Monte Carlo Casino. Source: Piponwa for Wikipedia.

The casino

Imagine a casino. Grand and intimidating.  No one robs the casino, except Danny Ocean, and only when he has exactly the right ten for the crew, and that’s just in the movies.  You don’t rob the casino because the casino is not screwing around.  The casino might look funny on the outside, but that’s a trick. The casino is a machine to get as much money flowing through it as possible, and take some of the money.

The casino may look kind of appealing, especially when you keep seeing rich people walking out of it.  But the casino is deadly serious.  They wear suits in this casino. To even be allowed into the casino, you have to talk to a guy, maybe pay a fee.

Once you are inside, the casino is full of sharps. Some of the sharps are very, very rich. The players in the casino speak in sophisticated language that’s hard for you to understand. But if you can figure out the terms, you can place a bet on almost anything.

To place a bet in this casino is not free. The fee for a bet is about $8.95. Not only that, but many of the bets themselves are in significant amounts. There are bets you can make for a dollar or pennies (plus the fee). But some of the most popular bets are in minimum amounts of a hundred or even a thousand dollars.

These rules made this casino seem like something more serious and significant than like a casino casino, a Las Vegas casino. But just because this casino is on Wall Street doesn’t mean it’s not a casino.

Then, pretty rapidly, the rules of the casino change.

First, they get rid of the guy you need to talk to just to walk in. Now, you don’t need to talk to anybody. And there’s no cover. You don’t need to talk to anybody to place a bet. First they let you do that on your computer, and then when phones got good enough, they let you do it on your phone. There’s still a physical casino, but it’s sort of just for stock photos and background footage now. The casino is now totally online.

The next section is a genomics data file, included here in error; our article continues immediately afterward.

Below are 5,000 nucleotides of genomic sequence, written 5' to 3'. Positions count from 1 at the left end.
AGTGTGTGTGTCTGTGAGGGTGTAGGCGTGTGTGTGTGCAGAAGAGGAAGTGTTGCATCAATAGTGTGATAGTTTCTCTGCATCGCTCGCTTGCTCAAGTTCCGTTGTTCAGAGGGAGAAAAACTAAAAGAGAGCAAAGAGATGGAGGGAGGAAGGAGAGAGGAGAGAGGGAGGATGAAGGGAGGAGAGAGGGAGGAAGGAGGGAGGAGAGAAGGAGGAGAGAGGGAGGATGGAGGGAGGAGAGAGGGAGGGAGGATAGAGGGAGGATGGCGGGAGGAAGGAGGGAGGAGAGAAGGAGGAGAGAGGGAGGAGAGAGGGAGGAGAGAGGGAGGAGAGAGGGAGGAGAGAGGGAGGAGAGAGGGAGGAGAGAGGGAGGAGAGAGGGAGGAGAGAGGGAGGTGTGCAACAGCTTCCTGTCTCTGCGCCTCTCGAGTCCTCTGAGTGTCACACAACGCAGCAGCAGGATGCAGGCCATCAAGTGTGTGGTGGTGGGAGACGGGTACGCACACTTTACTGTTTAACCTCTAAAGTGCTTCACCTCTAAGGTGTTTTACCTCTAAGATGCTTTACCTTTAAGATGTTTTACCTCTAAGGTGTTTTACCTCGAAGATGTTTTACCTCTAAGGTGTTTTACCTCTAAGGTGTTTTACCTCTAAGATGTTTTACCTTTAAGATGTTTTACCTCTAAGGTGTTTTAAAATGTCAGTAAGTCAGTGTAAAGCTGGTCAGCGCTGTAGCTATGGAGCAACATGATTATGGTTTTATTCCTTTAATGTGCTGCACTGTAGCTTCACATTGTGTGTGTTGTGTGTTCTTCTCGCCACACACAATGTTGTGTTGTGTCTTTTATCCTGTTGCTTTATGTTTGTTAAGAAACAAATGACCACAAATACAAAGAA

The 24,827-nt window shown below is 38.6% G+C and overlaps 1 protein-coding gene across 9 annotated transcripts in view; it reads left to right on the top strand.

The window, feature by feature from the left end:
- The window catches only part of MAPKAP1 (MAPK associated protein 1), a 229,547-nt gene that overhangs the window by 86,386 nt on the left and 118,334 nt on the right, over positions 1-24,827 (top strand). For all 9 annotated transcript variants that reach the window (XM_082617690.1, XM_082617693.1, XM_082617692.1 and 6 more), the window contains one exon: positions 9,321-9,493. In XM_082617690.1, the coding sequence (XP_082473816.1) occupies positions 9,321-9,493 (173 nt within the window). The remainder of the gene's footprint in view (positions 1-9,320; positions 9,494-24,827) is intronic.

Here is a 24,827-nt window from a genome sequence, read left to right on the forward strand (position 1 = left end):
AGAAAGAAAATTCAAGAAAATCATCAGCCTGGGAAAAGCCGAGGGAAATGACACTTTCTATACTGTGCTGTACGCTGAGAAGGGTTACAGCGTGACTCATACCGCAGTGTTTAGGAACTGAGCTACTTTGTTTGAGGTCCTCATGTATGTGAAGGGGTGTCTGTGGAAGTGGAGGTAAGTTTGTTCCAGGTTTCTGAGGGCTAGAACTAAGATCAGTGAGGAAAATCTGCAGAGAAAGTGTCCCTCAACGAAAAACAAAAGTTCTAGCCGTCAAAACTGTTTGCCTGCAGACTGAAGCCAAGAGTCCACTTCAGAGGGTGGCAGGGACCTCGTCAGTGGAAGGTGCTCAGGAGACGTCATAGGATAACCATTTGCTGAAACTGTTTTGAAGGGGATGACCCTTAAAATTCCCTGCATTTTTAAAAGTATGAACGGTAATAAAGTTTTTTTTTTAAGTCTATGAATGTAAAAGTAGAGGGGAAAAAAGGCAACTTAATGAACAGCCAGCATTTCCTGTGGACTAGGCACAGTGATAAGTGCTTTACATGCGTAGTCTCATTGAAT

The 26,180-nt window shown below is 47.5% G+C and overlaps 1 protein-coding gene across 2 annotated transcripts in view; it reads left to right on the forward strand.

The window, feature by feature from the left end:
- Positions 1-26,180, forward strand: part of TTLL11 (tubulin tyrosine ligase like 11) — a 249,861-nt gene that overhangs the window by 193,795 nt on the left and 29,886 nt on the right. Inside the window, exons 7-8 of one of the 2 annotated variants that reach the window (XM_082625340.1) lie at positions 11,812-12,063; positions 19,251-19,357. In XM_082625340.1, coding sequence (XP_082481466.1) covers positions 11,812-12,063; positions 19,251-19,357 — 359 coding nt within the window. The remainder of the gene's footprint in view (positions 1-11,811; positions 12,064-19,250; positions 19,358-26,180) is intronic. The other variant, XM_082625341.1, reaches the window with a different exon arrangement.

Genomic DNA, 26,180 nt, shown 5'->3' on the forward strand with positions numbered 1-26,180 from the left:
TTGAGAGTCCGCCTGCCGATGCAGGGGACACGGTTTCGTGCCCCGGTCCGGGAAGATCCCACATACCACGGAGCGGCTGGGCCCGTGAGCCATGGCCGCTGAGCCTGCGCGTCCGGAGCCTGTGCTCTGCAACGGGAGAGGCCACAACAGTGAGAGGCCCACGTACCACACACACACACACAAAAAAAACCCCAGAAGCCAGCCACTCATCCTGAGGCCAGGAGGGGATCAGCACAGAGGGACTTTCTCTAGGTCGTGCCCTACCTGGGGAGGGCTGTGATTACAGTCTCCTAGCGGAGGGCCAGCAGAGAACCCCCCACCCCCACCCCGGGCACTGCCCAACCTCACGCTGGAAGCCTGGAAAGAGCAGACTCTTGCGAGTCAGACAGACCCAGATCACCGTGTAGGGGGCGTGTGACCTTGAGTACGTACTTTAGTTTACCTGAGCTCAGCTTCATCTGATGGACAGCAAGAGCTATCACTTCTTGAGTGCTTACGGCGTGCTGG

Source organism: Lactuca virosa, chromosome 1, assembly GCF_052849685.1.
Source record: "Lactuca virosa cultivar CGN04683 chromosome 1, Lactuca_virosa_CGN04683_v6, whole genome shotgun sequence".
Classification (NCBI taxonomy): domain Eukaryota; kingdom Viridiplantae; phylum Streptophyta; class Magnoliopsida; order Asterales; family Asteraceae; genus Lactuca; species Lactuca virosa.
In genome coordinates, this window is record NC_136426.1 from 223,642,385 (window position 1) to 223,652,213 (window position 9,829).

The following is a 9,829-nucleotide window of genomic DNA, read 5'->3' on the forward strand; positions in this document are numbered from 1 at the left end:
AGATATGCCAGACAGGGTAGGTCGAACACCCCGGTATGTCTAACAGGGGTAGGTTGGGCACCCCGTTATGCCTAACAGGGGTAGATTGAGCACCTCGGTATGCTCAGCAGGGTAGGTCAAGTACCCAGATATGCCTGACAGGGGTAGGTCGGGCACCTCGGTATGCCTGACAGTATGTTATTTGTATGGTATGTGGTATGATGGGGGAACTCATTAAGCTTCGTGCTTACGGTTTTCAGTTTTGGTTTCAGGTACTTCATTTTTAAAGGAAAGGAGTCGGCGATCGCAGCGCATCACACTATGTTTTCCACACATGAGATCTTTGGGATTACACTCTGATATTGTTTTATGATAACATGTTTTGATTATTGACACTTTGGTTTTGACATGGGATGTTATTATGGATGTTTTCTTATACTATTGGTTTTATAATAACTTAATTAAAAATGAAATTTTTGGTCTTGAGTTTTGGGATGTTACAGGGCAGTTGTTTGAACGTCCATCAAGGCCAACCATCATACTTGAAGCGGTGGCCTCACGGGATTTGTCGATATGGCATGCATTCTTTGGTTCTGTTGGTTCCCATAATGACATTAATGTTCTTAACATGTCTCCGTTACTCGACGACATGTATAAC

Next, the casino gets rid of the cost to place a bet. Now, there is no fee. Placing a bet is free.

Not only that, the casino starts marketing itself to young people, with colors and buttons. The online betting interface gets easier and easier. You can play in the casino as if it’s just another app on your phone, as easy to use as Instagram.

Just to eliminate one last hurdle the casino gets rid of the idea of minimum bet amounts. Now, you can do fractional bets, with however much money you have.

Very fast, the once grand and intimidating casino has changed, and now is more or less just an app where anybody place a bet on anything in any amount with no fee.